Letter to the editor

COVID-19 and obesity: a systematic review and meta-analysis on the pre-existing clinical conditions, COVID-19 symptoms, laboratory findings and clinical outcomes

Maria Edilaine Rosário Ferreira1[*], Arthur Vinícius Santos de Andrade2, Alex André Ferreira Queiroz3, Paulo Ricardo Martins-Filho1, Eduardo Luis de Aquino Neves1, Fernanda Oliveira de Carvalho1,4, Adriano Antunes de Souza Araujo1, Érika Ramos Silva1, Paula Santos Nunes1

1Health Sciences Graduate Program, Federal University of Sergipe, Aracaju, Sergipe, Brazil

2Tiradentes University, Aracaju, Sergipe, Brazil

3Professor Fernando Figueira Institute of Integral Medicine (IMIP), Recife, Pernambuco, Brazil

4Federal University of Sergipe, University Hospital (HU-UFS/EBSERH), Aracaju, Sergipe, Brazil

EXCLI J 2021;20:Doc1610


Dear Editor,

Coronavirus disease 2019 (COVID-19) is a primarily respiratory disease caused by the severe acute respiratory syndrome coronavirus 2 (SARS-CoV-2), a highly infectious RNA virus transmitted especially person-to-person by close contact through respiratory droplets. SARS-CoV-2 can infect cells with angiotensin-converting enzyme 2 (ACE2) receptor leading to a wide range of clinical manifestations including fever, fatigue, dry cough and dyspnea, gastrointestinal disorders, acute cardiac and renal injuries, and neurological manifestations (Hu et al., 2021[13]).

For some patients, the binding of the SARS-CoV-2 spike protein to the ACE2 may lead to a dysregulated inflammatory response and a massive release of pro-inflammatory cytokines implicated in an increased risk of multi-organ injury and death (Martins-Filho et al., 2020[17]). In addition, there is strong evidence that older age and pre-existing medical conditions including hypertension, diabetes, heart failure, and chronic obstructive pulmonary disease (COPD) are clinical risk factors for COVID-19 severity and mortality (Dessie and Zewotir, 2021[6]; Treskova-Schwarzbach et al., 2021[27]). However, contrasting results were found in relation to other comorbidities such as obesity. In a recent meta-analysis, it was shown that patients with obesity were at a higher risk of severe symptoms of COVID-19 rather than mortality (Geng et al., 2021[9]). In addition, it has been found that higher body mass index (BMI) is not related to a different immunological response in critically ill COVID-19 patients (Kooistra et al., 2021[15]). Here, we systematically review the literature on the clinical and laboratory characteristics, associated comorbidities, and outcomes of obese patients with COVID-19.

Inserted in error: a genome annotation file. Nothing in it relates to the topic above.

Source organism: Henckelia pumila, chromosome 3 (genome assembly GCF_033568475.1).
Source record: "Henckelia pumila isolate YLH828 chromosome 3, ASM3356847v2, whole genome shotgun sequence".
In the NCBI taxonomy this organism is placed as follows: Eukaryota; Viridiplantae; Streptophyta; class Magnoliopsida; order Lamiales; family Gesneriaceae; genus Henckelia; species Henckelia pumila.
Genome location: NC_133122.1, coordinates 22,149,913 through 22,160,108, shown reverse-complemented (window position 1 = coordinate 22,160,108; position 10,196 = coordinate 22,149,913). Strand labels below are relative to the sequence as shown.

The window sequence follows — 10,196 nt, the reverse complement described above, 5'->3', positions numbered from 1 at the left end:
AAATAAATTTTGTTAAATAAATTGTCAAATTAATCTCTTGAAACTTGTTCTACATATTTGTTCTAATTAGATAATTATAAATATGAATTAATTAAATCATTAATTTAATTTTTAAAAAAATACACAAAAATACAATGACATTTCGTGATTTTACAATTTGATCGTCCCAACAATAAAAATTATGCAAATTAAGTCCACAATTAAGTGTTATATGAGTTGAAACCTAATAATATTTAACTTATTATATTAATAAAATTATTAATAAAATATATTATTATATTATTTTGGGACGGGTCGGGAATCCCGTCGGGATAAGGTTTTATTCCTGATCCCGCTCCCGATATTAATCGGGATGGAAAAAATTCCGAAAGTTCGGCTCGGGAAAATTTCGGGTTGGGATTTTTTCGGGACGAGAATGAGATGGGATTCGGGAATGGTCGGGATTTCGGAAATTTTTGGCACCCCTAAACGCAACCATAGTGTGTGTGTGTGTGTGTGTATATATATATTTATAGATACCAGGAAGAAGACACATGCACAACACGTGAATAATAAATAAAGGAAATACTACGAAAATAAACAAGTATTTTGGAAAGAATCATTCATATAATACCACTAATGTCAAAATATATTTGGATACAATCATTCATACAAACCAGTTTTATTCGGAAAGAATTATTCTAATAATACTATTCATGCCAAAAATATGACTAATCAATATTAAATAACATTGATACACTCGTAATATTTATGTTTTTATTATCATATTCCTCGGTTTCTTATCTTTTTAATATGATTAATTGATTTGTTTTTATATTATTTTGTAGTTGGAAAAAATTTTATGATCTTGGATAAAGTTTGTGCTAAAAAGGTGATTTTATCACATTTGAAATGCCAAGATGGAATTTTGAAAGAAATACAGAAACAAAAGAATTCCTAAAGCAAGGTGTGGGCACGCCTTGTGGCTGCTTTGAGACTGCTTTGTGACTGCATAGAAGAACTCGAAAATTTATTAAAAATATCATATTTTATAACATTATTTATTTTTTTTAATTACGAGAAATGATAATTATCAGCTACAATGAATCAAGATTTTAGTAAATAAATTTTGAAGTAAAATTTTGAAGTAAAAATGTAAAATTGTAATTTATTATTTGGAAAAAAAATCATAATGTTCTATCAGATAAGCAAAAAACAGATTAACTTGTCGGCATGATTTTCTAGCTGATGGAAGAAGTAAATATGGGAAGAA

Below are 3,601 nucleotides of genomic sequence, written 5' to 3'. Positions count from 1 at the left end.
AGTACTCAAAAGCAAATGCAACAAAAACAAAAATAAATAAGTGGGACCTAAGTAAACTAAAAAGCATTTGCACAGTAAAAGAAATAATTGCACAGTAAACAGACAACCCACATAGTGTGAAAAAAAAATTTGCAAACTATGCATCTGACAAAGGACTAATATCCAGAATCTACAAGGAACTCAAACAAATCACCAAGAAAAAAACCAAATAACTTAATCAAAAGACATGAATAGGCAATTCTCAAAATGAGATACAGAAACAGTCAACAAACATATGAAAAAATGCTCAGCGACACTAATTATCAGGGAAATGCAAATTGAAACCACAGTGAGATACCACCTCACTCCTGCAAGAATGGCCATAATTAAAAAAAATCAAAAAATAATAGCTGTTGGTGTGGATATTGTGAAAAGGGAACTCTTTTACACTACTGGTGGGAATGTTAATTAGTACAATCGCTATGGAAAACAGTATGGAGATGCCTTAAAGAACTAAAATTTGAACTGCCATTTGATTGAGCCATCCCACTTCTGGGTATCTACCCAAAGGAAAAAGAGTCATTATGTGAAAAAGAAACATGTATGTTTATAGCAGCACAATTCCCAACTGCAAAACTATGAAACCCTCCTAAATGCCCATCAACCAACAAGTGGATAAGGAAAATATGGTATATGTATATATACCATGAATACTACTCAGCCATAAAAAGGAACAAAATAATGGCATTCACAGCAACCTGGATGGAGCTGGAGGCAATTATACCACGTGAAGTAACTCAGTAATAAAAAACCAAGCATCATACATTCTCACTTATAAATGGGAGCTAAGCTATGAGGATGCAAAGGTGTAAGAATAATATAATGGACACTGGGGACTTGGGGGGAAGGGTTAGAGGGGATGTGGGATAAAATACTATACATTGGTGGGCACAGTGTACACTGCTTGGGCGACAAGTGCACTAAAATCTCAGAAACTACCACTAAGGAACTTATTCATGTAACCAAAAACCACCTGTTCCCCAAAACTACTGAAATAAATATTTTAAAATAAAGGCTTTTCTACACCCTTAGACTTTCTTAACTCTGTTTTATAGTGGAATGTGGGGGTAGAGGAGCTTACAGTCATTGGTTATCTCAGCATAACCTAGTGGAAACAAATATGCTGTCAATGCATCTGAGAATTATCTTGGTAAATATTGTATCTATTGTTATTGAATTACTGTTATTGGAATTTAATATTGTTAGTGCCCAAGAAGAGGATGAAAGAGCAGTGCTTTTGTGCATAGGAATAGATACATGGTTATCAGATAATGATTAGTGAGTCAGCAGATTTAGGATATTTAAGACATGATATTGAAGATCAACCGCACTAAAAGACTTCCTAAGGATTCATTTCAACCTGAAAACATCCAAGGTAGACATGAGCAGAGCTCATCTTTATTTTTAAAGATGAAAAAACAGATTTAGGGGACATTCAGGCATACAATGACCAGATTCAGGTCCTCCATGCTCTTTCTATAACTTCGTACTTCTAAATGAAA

This study followed the Preferred Reporting Items for Systematic Reviews and Meta-Analyses (PRISMA) guideline and was registered in the PROSPERO database (CRD42021228607). We performed a systematic search to identify relevant studies from PubMed, Web of Science, Scopus Embase, Google Scholar, bioRxiv and medRxiv. Searches were performed until April 1, 2021, with no language restriction, using the following terms: “COVID-19”, “SARS-CoV-2”, “severe acute respiratory syndrome coronavirus 2”, “2019-nCoV”, “coronavirus”, “coronaviruses”, “obesity”, “obesity, morbid” and “severe obesity”. We also conducted a hand search of cross-references from original articles and reviews to identify additional studies that could not be located in the electronic databases.

Eligibility criteria were defined based on the PPO (population, predictors, and outcomes) elements: (1) population: patients with obesity (as defined by the study) aged 18 years or older and diagnosed with SARS-CoV-2 infection by real-time reverse transcription polymerase chain reaction (RT-PCR) or by serological testing; (2) predictors: pre-existing medical conditions, hematological and biochemical results, inflammatory markers, and coagulation function; (3) outcomes: the primary outcome was mortality and the secondary outcomes were admission to the intensive care unit (ICU) and orotracheal intubation. We included articles that presented information on pre-existing medical conditions, at least one laboratory parameter (white blood cells [WBC], neutrophils, lymphocytes, platelets, alanine transaminase [ALT], aspartate transaminase [AST], albumin, blood urea nitrogen, creatinine, lactate dehydrogenase [LDH], C-reactive protein [CRP], IL-6, serum ferritin, procalcitonin, and D-dimer) and mortality data. Two reviewers independently screened the search results and identified potentially relevant studies based on titles and abstracts. Relevant studies were read in full and included in the meta-analysis according to the eligibility criteria.

The odds ratio (OR) with 95 % confidence interval (CI) was used as effect size for dichotomous variables (pre-existing medical conditions, symptoms, and outcomes of interest [death, ICU admission, and orotracheal intubation]). In addition, we calculated the standardized mean difference (SMD) for laboratory findings. Heterogeneity was quantified using the I2 index [100 % x (Q-df)/Q]. In the case of heterogeneity, we used the random-effects model to pool the results of individual studies, otherwise, the fixed-effects model was used. Forest plots were used to present the effect sizes and the 95 % CI, and 2-tailed p < 0.05 was used to determine significance. We conducted all analyses by using the Review Manager 5.4.1 (Cochrane IMS).